If you are looking for the number one supply chain management (SCM) program in the country, look no further than Michigan State University’s Eli Broad College of Business, according to the U.S. News & World Report 2018 Best Business Schools rankings, released today. This adds a number-one ranking among graduate programs to the no. 1 among undergraduate programs released in September.
Meanwhile, Broad’s Full-Time MBA Program ranked no. 37 overall and no. 15 among public programs, maintaining the program’s position among the top 15 U.S. public programs in all five major MBA rankings.
Broad graduate study was also ranked in these specialties:
- No. 8: Production/operations management
- No. 19: International
- No. 21: Marketing
- No. 22: Management
- No. 24: Accounting
Since U.S. News debuted its supply chain/logistics specialty ranking in the 2004 Best Business Schools (graduate) and 2003 Best Colleges (undergraduate) rankings, Broad has always been ranked among the top two on this measure at all levels. But this is the first time that the graduate program has been recognized as no. 1.
These number-one rankings match other measures in the field, such as the SCM World ranking of university reputations, which has long recognized MSU as having the number-one program.
“It is a tremendous honor to receive this consistent recognition as the elite program for many years,” says Dave Closs, the John H. McConnell Chaired Professor of Business Administration and the chair of the Department of Supply Chain Management at the Broad College. “Our position as the number one supply chain/logistics program in the country, joined with a top 10 production/operations specialty, is a true testament to the innovation of our faculty, students, and alumni, who put us on the map. We collectively set the standard for excellence in the SCM industry that connects business to the rest of the world.”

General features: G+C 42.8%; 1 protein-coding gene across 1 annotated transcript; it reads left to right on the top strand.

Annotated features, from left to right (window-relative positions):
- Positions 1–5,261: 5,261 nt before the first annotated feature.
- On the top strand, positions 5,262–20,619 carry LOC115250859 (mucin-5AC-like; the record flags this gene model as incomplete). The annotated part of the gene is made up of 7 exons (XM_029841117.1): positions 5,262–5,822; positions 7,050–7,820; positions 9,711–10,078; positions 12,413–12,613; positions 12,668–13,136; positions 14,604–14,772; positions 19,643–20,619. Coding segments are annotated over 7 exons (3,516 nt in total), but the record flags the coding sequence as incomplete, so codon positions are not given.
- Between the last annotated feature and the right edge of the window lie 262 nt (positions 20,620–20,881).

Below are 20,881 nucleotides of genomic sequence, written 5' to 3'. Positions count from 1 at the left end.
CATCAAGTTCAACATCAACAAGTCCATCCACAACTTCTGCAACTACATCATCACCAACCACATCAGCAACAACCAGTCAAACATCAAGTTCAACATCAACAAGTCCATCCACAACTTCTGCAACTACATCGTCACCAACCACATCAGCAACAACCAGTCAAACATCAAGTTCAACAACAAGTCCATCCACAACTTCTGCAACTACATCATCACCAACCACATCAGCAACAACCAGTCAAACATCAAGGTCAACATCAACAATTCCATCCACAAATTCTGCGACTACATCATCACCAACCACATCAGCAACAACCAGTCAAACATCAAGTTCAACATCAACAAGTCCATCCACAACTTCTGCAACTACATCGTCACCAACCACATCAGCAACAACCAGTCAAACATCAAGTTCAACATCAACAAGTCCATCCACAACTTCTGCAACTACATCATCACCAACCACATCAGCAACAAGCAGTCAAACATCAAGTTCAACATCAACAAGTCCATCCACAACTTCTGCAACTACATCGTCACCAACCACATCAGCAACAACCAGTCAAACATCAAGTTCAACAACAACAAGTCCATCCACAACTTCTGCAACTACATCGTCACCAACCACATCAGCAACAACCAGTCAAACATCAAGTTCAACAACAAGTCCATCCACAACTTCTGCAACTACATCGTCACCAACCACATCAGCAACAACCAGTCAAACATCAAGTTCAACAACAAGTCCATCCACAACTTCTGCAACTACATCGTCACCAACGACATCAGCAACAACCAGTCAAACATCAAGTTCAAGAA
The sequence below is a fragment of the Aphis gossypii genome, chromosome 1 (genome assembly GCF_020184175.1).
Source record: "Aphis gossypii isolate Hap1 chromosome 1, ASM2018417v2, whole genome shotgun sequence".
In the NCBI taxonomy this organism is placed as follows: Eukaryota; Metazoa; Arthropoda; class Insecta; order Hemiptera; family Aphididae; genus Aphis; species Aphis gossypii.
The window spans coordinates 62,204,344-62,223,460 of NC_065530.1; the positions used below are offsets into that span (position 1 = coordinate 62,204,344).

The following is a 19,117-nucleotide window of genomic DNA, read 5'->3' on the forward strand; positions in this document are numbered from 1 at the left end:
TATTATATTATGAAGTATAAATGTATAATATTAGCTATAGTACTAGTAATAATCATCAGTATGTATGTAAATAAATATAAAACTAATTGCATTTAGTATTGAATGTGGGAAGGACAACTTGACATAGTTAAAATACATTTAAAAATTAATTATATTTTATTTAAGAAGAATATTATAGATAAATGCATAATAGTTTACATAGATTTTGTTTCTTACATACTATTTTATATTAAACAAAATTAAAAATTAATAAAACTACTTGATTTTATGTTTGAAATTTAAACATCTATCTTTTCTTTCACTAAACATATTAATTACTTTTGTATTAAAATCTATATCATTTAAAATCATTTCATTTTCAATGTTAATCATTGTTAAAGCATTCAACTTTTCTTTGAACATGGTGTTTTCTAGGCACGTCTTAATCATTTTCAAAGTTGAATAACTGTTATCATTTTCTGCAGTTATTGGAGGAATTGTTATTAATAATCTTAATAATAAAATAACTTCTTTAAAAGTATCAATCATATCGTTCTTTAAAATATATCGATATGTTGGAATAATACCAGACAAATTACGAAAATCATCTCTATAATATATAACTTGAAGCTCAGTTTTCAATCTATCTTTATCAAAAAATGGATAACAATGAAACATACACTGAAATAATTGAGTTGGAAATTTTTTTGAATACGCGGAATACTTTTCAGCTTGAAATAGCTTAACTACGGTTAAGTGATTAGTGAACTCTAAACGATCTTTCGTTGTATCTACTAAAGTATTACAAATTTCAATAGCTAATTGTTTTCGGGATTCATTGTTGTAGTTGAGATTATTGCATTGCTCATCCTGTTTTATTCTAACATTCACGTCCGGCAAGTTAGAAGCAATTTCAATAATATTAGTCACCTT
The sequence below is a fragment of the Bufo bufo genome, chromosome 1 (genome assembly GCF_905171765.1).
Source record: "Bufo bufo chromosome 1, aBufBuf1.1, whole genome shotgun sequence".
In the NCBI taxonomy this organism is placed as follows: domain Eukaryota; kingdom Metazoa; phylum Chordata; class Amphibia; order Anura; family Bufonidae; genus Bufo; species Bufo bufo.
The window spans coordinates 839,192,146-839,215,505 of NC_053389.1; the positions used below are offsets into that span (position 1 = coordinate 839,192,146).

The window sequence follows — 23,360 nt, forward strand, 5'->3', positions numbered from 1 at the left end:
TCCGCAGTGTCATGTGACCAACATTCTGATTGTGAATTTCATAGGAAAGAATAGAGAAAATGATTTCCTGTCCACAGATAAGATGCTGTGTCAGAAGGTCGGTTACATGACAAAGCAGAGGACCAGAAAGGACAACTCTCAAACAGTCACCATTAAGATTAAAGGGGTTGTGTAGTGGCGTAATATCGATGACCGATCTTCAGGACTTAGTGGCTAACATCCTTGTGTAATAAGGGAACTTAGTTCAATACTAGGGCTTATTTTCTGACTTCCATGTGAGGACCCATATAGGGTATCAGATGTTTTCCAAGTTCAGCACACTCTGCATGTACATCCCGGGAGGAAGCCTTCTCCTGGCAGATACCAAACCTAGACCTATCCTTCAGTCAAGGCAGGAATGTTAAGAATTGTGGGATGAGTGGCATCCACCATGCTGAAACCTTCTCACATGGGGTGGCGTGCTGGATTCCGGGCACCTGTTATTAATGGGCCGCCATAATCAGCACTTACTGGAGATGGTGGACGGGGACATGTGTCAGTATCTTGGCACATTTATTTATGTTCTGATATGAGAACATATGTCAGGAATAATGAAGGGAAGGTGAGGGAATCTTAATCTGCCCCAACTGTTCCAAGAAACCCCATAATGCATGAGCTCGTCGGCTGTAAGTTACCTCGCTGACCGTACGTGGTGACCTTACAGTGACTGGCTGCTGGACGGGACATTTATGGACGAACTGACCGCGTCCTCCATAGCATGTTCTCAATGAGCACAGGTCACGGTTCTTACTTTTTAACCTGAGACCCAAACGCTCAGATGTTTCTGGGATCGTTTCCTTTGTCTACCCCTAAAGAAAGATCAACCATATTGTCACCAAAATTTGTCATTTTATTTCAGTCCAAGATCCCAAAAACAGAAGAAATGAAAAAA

Broad’s curriculum takes a balanced end-to-end view of the supply chain, meaning graduates understand the complexities of moving product from the source of raw material to the consumer (for example, from the farm to the table). Many firms have yet to master this integrated, comprehensive approach to their supply chains, positioning Broad graduates extremely well for careers in procurement, manufacturing, inventory management, warehousing, transportation, and customer service across the for-profit and nonprofit sectors. Because all students graduate with foundational knowledge in purchasing, production, and logistics, they can work across multiple disciplines in the field.
Broad SCM faculty experts are sought after across the industry for insight on timely issues related to supply chains, including international sourcing, sustainability, risk management and mitigation, resilience, and talent management. As a result of Broad’s integrated, comprehensive view of the field, its researchers have unique perspectives on how firms can build value by organizing and working collaboratively across functions and with their supply chain partners. More than ever, Broad’s supply chain faculty assists organizations in the public sector in reducing the supply chain cost of government and nonprofit organizations.
The overall U.S. News MBA ranking is based on three primary measures: quality assessment (what business school deans and recruiters think about the program), placement success (average starting salaries, signing bonuses, and employment rates), and student selectivity (GMAT scores, undergraduate GPAs, and acceptance rates). Specialty rankings, such as that of supply chain/logistics programs, are based solely on the ratings of educators at peer schools.